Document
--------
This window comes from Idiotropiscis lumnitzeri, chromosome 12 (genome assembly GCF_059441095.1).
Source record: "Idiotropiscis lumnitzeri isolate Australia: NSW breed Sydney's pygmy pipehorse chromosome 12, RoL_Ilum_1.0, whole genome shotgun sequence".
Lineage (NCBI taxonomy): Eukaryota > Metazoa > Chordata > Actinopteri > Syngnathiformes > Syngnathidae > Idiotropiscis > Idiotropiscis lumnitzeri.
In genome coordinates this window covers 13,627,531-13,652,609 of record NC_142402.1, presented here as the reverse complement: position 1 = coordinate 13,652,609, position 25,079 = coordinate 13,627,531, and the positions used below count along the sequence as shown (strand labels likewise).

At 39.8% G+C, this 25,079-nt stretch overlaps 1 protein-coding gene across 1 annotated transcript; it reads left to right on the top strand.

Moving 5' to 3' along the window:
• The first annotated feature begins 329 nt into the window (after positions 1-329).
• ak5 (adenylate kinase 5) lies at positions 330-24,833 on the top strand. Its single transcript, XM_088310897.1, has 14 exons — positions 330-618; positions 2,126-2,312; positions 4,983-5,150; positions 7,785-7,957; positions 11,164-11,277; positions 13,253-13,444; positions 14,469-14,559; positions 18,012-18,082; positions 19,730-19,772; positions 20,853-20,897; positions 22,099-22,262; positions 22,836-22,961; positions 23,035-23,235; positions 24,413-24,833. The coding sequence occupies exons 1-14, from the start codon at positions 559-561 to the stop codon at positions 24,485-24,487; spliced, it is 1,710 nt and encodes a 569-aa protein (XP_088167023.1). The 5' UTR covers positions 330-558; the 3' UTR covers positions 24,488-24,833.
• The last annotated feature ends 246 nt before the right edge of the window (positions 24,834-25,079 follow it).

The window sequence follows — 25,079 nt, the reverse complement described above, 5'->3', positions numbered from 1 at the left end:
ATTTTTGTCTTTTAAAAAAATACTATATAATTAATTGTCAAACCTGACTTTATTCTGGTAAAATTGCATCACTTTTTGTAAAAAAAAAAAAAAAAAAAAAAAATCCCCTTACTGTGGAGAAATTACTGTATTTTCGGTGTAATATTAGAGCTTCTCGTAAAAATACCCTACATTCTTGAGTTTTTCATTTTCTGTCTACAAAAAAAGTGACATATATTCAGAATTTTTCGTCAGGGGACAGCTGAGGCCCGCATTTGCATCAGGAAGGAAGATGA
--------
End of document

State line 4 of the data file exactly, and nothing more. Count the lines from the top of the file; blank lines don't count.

In genome coordinates this window covers 13,627,531-13,652,609 of record NC_142402.1, presented here as the reverse complement: position 1 = coordinate 13,652,609, position 25,079 = coordinate 13,627,531, and the positions used below count along the sequence as shown (strand labels likewise).